19-year-old IT specialist hacks peripherals on Tesla vehicles

Check Point Sicherheitsforscher warnen vor Datenklau bei Gebrauchtwagen

Tesla Hack

An assessment from the research department of Check Point

By Lotem Finkelsteen, Head of Threat Intelligence at Check Point Software

Lotem Finkelsteen, Head of Threat Intelligence at Check Point Software Technologies

The reports about David Colombo, a young German hacker, shake the automotive industry and cause a stir. According to his own statement, he managed to crack a number of Tesla vehicles. This causes fear, because what happens if our vehicle is taken over by a stranger while we are driving at over 100 kilometers per hour? If you take a closer look at this case, it is not as threatening as it seems, but it is still worth our full attention.

One thing is certain: Colombo was not able to control a vehicle while driving. He claimed that he was able to control some peripheral devices on 25 poorly maintained Tesla vehicles, such as the volume of the radio, the windows and the lighting. He reported his findings to Tesla, where the case is now being investigated. Colombo also said that it was not an inherent vulnerability of Tesla, and therefore car owners should be able to prevent unauthorized access. I would question this conclusion. Can we really expect drivers to be able to handle the software configuration of a complex and technically sophisticated product like this connected car?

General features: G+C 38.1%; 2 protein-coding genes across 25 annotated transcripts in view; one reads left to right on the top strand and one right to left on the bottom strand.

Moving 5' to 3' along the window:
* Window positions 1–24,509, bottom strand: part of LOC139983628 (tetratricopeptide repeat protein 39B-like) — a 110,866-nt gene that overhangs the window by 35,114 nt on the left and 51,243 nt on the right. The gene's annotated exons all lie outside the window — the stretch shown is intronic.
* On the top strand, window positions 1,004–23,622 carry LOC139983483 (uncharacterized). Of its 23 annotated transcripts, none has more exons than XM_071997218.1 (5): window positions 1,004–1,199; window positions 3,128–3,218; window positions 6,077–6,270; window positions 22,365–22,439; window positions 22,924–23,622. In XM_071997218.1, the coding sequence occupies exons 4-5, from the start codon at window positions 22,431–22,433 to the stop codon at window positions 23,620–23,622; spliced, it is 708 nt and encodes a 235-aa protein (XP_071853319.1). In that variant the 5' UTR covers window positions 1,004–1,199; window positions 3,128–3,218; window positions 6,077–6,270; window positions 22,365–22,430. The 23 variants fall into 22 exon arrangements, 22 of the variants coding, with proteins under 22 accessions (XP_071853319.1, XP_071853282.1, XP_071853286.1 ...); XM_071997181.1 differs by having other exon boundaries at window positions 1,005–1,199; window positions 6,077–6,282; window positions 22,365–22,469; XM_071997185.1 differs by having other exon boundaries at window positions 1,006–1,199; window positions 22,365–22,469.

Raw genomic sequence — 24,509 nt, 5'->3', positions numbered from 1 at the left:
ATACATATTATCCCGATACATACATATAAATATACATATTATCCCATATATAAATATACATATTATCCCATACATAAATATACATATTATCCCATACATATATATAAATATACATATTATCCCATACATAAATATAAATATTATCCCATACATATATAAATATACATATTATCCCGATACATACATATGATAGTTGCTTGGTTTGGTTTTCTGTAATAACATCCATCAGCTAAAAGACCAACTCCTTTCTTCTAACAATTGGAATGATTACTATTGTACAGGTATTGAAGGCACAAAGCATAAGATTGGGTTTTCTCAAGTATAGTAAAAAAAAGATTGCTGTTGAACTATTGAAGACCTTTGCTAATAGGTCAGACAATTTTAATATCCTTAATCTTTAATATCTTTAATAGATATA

Cars must be factory safe and meet the highest standards. It should be impossible for the driver to accidentally, through an act or inaction, allow a perhaps dangerous remote access to his vehicle. Nevertheless, I expect that the users of these cars will have to take on a certain responsibility for the IT security of their vehicles in the future. If – and hopefully this will not happen – a hacker takes control of your car and you have an accident, it would not matter to you who is to blame for the fact that your car is not secured. Instead, they would do everything in their power to prevent this from happening in the future.

Of course, we expect manufacturers in particular to offer a completely safe vehicle. However, our experience in the field of IT security shows that this cannot be guaranteed one hundred percent. Just as we have to protect our laptops and phones consciously, we will probably also have to take action ourselves to ensure that our cars are protected against hackers. After all, our own life and that of our family could be in danger and then we even want to have a certain degree of personal control.

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